In many ways, the Greater Langley Chamber of Commerce has tried to keep its traditional events and connections with local business running as close to normal as possible, given the COVID-19 pandemic over the last year.
The annual golf tournament was able to hit the links, and the 24th Annual Business Excellence Awards were held – albeit virtually this year.
President Brad Kiendl said the pandemic has affected both the way local businesses operate, and the way the Chamber does things.
“It’s going to continue to shape the way we do business,” he said.
The Chamber had a few advantages going into the pandemic, including the fact that it had already held a few virtual events even before everyone had to start relying on Zoom, Kiendl said.
The Chamber successfully switched to using online conferencing tools to hold the all-candidates meetings for the provincial election in October, drawing hundreds of people to watch for both the Langley and Langley East ridings.
One of the new projects the Chamber has launched was a blog on its website. The blog includes links to everything from local events like the upcoming byelection and City and Township council news, to aid for local businesses and news that directly affects shops and restaurants.
For example, it recently highlighted the B.C. government’s cap on fees for food delivery services, which had been an issue for many restaurants that had come to rely on takeout and third-party delivery services like Uber Eats, DoorDash, and SkipTheDishes.
“We’re an organization that, ourself, has struggled with the ability to put on events,” he noted, and added that it’s been one of the busiest years ever for chamber CEO Colleen Clark and her staff.
“We recognize this has not been an easy year for a lot of businesses.”
But businesses, often through the Chamber, have innovated, changed the way they do things, and managed to keep going.
“Langley businesses have proven to be very resilient in extremely challenging times,” Kiendl said.
On the retail side in particular, the Chamber has been busy promoting “buy local,” through a variety of initiatives since close to the start of the pandemic. People have been shopping in local stores, even if the shopping is virtual or via curbside pickup.
Keeping local customers connected to local stores has been one of the cornerstones of the Chamber’s efforts over the past 11 months.
Businesses forced to find more efficient ways of doing things have already said the new procedures will stay in place long after the coronavirus pandemic is over, Kiendl noted.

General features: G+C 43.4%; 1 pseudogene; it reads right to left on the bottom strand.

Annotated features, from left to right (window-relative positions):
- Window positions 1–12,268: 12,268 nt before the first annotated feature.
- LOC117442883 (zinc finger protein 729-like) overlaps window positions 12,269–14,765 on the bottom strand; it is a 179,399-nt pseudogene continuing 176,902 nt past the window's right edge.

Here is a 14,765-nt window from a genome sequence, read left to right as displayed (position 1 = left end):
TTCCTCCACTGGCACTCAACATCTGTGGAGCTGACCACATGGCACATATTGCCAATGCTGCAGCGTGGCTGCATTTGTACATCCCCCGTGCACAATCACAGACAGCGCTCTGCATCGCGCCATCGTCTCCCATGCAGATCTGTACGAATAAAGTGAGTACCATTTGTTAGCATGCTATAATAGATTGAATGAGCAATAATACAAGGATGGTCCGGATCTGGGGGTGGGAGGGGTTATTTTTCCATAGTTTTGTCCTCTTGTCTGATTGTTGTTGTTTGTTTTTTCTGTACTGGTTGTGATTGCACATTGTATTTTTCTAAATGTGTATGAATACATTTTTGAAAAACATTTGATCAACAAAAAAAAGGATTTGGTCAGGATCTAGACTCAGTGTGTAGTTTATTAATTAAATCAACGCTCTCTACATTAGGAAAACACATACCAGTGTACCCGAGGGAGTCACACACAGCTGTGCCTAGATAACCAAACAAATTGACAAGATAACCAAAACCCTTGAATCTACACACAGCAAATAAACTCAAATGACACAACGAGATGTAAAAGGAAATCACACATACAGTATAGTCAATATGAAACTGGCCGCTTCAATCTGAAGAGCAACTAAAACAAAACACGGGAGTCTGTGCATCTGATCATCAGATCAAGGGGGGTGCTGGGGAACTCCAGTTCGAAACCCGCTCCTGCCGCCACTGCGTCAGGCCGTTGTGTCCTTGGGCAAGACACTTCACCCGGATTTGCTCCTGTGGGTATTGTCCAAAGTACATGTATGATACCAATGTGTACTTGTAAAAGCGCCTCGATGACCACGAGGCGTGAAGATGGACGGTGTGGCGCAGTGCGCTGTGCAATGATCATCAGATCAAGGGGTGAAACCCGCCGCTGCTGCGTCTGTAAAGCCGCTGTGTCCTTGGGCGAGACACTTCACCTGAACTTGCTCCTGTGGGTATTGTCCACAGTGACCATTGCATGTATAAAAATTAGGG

He mentioned a local manufacturing plant that has regular pickups at its shipping yard.
In the past, they would have three- or four-hour windows for drivers to arrive, which meant the yard was always busy.
To cut down on interactions between drivers and staff during the pandemic, the business got a scheduling app and has reduced pickup windows to 15 minutes.
Businesses have also adjusted to online retail and curbside pickup. Not all of those changes will stay in place, but some will.
Another big change is the possibility of another, future pandemic, which Kiendl said will affect how local businesses plan for their long-term futures.
Businesses, like the broader community, are hoping that some sort of normalcy returns if and when vaccination covers most of the province and the numbers go down.
But ultimately, business owners can’t just wait to see what happens, Kiendl said. They have to take action to keep their operations going, and that’s driven these changes.
Many Langley businesses remain based on face-to-face interaction, and the longer the pandemic and the associated restrictions drag on, the harder that gets, both for the businesses and for people in general.
“We’re starving for social interaction, especially in person,” said Kiendl.
A buffer for Langley’s overall economy is its breadth.
“One of the things I love about Langley is how diverse we are from a business perspective,” said Kiendl.
Langley has multiple sectors, from busy retail districts around the City and Willowbrook, to agriculture, to the service sector, tourism, and manufacturing and warehousing, construction and real estate, and the film industry.
That diversity means that Langley isn’t doing better than average – some sectors have been hit hard – but it isn’t doing worse, either. Langley looks like a good example of what COVID has done to the wider economy, Kiendl said.